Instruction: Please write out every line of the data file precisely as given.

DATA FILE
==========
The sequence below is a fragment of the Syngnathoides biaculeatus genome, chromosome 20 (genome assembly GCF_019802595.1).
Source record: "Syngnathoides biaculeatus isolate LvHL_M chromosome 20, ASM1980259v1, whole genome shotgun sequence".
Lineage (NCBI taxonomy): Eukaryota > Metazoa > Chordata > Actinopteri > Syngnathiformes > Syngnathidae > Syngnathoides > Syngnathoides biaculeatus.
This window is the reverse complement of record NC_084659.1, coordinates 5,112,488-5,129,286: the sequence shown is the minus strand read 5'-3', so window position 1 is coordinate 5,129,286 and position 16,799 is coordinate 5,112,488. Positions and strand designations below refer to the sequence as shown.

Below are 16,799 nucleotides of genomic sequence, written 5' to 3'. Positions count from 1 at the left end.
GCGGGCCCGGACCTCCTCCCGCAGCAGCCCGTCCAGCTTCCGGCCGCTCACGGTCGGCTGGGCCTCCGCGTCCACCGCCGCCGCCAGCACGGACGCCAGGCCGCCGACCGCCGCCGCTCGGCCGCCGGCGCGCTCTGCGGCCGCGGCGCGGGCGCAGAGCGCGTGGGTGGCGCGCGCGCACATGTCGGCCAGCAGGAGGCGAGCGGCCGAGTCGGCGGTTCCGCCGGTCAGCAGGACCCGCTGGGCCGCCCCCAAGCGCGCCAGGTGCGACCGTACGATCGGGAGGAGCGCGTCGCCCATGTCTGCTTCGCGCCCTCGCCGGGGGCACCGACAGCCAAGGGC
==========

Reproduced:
The sequence below is a fragment of the Syngnathoides biaculeatus genome, chromosome 20 (genome assembly GCF_019802595.1).
Source record: "Syngnathoides biaculeatus isolate LvHL_M chromosome 20, ASM1980259v1, whole genome shotgun sequence".
Lineage (NCBI taxonomy): Eukaryota > Metazoa > Chordata > Actinopteri > Syngnathiformes > Syngnathidae > Syngnathoides > Syngnathoides biaculeatus.
This window is the reverse complement of record NC_084659.1, coordinates 5,112,488-5,129,286: the sequence shown is the minus strand read 5'-3', so window position 1 is coordinate 5,129,286 and position 16,799 is coordinate 5,112,488. Positions and strand designations below refer to the sequence as shown.

Below are 16,799 nucleotides of genomic sequence, written 5' to 3'. Positions count from 1 at the left end.
GCGGGCCCGGACCTCCTCCCGCAGCAGCCCGTCCAGCTTCCGGCCGCTCACGGTCGGCTGGGCCTCCGCGTCCACCGCCGCCGCCAGCACGGACGCCAGGCCGCCGACCGCCGCCGCTCGGCCGCCGGCGCGCTCTGCGGCCGCGGCGCGGGCGCAGAGCGCGTGGGTGGCGCGCGCGCACATGTCGGCCAGCAGGAGGCGAGCGGCCGAGTCGGCGGTTCCGCCGGTCAGCAGGACCCGCTGGGCCGCCCCCAAGCGCGCCAGGTGCGACCGTACGATCGGGAGGAGCGCGTCGCCCATGTCTGCTTCGCGCCCTCGCCGGGGGCACCGACAGCCAAGGGC